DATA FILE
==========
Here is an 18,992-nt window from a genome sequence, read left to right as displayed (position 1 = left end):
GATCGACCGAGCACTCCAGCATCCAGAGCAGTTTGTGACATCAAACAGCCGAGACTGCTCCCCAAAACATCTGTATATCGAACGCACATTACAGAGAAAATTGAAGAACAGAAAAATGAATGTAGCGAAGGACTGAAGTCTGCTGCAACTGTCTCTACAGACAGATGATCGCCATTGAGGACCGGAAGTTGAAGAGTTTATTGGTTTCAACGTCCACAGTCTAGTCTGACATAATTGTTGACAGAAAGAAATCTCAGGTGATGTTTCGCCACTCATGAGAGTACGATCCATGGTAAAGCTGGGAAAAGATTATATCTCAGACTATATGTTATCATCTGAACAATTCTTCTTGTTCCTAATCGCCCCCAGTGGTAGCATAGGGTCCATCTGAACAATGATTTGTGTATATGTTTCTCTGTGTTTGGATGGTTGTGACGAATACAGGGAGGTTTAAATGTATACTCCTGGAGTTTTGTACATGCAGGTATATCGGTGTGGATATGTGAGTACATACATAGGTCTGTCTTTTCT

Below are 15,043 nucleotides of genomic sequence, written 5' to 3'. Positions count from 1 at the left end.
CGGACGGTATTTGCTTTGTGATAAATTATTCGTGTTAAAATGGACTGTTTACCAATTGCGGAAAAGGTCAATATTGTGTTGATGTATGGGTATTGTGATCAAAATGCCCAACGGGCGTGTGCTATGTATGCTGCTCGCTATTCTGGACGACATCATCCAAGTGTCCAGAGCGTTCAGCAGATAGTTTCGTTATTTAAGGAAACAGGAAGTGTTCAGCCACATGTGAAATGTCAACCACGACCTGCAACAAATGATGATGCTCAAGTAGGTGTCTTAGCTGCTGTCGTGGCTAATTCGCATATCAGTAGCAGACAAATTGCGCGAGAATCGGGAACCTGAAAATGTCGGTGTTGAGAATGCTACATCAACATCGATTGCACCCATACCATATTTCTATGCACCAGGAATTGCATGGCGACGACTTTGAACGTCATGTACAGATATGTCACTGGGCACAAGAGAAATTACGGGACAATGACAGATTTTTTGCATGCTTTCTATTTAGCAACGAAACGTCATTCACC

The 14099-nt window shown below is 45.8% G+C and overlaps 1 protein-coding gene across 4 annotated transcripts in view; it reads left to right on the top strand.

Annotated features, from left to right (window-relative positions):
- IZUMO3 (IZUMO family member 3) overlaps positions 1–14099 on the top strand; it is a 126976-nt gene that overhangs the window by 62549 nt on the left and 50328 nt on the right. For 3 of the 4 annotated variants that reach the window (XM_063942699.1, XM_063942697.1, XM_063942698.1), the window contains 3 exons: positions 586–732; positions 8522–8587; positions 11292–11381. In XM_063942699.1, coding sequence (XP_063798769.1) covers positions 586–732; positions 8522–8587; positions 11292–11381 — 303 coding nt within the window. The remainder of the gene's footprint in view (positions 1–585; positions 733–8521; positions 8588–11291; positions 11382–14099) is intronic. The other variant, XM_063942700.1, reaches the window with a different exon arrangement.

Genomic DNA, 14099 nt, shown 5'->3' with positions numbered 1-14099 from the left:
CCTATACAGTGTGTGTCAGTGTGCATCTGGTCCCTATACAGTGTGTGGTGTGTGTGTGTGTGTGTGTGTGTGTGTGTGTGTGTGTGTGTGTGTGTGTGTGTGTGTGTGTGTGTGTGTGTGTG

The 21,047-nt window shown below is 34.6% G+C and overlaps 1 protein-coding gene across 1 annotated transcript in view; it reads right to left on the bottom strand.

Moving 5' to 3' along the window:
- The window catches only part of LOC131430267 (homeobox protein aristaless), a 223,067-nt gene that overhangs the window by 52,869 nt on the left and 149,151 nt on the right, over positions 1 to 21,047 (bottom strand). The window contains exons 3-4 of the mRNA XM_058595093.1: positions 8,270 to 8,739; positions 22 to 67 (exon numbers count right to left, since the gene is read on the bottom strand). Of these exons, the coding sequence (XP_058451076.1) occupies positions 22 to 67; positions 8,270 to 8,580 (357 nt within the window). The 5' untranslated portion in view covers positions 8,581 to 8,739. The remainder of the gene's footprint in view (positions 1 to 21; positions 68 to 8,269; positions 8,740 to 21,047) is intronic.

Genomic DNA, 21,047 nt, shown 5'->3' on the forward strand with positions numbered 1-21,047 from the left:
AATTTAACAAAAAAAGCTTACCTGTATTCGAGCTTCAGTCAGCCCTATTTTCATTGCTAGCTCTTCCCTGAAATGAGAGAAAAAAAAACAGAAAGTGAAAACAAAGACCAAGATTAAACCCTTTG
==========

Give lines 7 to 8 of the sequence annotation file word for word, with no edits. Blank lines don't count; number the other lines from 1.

- IZUMO3 (IZUMO family member 3) overlaps positions 1–14099 on the top strand; it is a 126976-nt gene that overhangs the window by 62549 nt on the left and 50328 nt on the right. For 3 of the 4 annotated variants that reach the window (XM_063942699.1, XM_063942697.1, XM_063942698.1), the window contains 3 exons: positions 586–732; positions 8522–8587; positions 11292–11381. In XM_063942699.1, coding sequence (XP_063798769.1) covers positions 586–732; positions 8522–8587; positions 11292–11381 — 303 coding nt within the window. The remainder of the gene's footprint in view (positions 1–585; positions 733–8521; positions 8588–11291; positions 11382–14099) is intronic. The other variant, XM_063942700.1, reaches the window with a different exon arrangement.

Genomic DNA, 14099 nt, shown 5'->3' with positions numbered 1-14099 from the left: